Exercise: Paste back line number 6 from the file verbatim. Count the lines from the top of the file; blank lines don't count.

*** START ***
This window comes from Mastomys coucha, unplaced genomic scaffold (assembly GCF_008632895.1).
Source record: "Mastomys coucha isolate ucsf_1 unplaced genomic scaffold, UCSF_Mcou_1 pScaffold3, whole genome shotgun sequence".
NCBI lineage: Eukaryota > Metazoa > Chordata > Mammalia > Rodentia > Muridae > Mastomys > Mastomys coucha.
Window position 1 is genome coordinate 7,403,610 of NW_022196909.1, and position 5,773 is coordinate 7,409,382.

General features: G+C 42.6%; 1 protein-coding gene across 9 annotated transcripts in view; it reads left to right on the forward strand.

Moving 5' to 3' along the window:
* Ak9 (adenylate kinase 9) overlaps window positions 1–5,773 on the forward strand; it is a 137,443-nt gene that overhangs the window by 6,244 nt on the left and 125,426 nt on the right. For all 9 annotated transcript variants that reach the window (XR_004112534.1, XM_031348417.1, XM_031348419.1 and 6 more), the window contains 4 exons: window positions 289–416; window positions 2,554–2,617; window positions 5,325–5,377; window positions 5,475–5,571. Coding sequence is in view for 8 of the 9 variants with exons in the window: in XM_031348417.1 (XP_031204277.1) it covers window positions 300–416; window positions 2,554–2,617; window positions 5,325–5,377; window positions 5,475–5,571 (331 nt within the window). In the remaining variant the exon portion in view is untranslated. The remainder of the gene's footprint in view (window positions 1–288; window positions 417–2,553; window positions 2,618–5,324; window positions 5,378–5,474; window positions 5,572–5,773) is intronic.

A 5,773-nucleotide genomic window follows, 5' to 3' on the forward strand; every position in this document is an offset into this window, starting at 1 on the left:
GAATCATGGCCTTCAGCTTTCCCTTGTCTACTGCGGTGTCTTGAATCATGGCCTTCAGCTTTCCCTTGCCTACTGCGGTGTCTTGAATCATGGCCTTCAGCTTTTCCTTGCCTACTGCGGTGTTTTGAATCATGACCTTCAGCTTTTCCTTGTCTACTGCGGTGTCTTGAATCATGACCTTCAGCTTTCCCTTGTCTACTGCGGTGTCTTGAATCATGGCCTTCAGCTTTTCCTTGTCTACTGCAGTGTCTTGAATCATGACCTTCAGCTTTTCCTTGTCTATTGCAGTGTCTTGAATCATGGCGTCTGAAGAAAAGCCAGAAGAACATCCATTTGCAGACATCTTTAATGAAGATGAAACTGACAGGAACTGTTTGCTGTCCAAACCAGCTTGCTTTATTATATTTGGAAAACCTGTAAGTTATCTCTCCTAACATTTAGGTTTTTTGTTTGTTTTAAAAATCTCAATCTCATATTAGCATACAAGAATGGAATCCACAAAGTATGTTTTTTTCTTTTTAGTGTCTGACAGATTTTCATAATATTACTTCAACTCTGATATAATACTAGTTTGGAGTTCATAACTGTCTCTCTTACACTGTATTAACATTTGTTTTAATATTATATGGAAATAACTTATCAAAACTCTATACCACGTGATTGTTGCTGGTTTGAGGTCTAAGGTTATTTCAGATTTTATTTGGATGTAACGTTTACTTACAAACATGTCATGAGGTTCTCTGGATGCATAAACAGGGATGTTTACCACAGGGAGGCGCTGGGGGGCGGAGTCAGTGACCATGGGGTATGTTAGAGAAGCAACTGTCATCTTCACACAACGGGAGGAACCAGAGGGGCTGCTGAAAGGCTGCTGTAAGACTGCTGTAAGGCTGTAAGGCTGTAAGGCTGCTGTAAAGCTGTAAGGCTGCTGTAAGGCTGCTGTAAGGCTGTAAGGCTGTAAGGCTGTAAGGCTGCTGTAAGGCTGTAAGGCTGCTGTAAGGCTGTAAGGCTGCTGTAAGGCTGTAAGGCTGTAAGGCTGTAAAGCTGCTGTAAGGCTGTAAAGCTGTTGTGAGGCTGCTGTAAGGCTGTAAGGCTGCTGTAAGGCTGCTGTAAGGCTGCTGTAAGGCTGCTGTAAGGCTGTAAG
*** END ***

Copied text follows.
Moving 5' to 3' along the window: